The museum is also in response to a million dollar temporary art installation – a think piece from the Bloomberg-funded Breathing Lights Project – where more than 50 abandoned buildings in the neighborhood are lit up with a “soft, amber glow”. Though channeling a positive message in theory, Kenneally feels it only opens up a “one-dimensional conversation”. The irony of the vast expense of this project juxtaposed with neighboring homes where people can’t afford new socks, isn’t lost on her either. “I respect what they’re doing,” says Kenneally. “But if I were critiquing it and I was on that committee, I would say: ‘And then what?’”

Brenda Ann Kenneally

Kenneally hopes the People’s Museum will give the community more creative agency and be an antidote to the “art-washing” that’s sweeping economically depressed areas across America. As Noam Chomsky said, at its core, class is simply defined by those who make the rules and those who follow them. Creative class is no different. As well as the museum, Kenneally has set up an artist’s residency for marginalized youths aged 18-21 from upstate New York. The residency, called A Little Creative Class, breaks down the cultural barriers that Kenneally’s subjects have all faced and which she was able to overcome. “I started the residency as a way to put into practice all I have learned from my years reporting in Troy,” she says.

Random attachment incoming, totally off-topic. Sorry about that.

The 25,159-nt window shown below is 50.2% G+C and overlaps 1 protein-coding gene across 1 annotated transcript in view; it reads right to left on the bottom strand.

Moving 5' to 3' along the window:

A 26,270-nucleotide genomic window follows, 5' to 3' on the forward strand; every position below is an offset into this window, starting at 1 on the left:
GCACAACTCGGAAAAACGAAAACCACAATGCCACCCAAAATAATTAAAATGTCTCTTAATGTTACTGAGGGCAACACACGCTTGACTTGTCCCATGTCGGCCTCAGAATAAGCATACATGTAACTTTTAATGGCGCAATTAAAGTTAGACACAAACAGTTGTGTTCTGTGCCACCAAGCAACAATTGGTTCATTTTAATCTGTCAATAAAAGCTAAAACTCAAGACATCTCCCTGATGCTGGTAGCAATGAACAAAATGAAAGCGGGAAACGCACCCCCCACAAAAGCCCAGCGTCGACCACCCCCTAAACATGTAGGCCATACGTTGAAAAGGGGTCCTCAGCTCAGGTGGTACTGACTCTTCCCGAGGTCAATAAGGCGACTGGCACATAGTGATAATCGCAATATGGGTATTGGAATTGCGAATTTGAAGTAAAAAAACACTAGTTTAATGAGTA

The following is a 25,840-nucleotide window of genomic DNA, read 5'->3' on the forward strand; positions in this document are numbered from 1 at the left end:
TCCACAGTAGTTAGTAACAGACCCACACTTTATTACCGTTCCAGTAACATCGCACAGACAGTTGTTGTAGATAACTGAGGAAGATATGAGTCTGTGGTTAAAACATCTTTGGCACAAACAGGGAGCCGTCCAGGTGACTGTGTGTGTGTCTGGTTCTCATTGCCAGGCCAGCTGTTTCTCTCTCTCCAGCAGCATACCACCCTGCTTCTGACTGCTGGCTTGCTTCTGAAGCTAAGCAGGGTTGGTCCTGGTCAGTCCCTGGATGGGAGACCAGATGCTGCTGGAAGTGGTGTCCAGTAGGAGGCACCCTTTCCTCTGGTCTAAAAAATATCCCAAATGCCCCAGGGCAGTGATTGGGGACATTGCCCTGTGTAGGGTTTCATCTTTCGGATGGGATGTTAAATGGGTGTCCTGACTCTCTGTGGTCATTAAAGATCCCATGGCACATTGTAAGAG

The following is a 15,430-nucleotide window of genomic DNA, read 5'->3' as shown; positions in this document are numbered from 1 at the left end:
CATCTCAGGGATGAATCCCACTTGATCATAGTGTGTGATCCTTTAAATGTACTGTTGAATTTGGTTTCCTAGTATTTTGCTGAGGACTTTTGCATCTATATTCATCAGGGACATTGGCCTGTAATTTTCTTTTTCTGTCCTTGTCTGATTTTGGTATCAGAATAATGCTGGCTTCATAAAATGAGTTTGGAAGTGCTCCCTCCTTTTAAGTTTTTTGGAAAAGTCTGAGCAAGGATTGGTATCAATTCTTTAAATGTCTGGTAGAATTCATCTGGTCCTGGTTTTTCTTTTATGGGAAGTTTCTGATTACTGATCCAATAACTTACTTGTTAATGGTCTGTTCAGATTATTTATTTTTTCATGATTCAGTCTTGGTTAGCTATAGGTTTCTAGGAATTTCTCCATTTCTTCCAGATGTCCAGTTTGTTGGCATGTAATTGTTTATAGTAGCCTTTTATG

Kenneally’s work began nearly 13 years ago but until “real legislative change” has been enacted she says it won’t be complete. For her, the formula is simple: “I feel like the people at the top need to make real changes and the people that have too much money need to give some up. People show love by giving money – to institutions or to each other – and they show hate by withholding it.” Despite her tireless work, she feels she is yet to shift the dialogue around depressed communities, in part because America is “based on the idea that we are a classless society.” And until the semiotics are confronted head on, poverty will perpetuate.

Brenda Ann Kenneally is a digital-folk artist based in New York. Her Upstate Girls project can be viewed on her website. North Troy People’s Museum is open to the public until Jan. 1, 2017. Visits are by appointment only. A Little Creative Class will be open for residencies from fall 2017.

Paul Moakley, who edited this photo essay, is TIME’s deputy director of photography and visual enterprise. Follow him on Twitter here.

Alexandra Genova is a writer and contributor for TIME LightBox. Follow her on Twitter and Instagram

Follow TIME LightBox on Facebook, Twitter and Instagram

Andi-Lynn with Son's Nate and Gabrielle ages six and eighteen months and newborn daughter Juliette.Brenda Ann Kenneally
Christy Stocklas in her yard, age 5. Fourth of July. Troy, NY. 2004.Brenda Ann Kenneally
Left: Collar Laundress, Cluett & Peabody. Troy, NY. 1905. Right: Deb Stocklas, home from her housekeeping job at the Marriott Hotel. Troy, NY. 2005 Brenda Ann Kenneally
Little John, Little Jesse, Christy, Tony, and their friend Patrick playing Grand Theft Auto: San Andreas, 2004.Brenda Ann Kenneally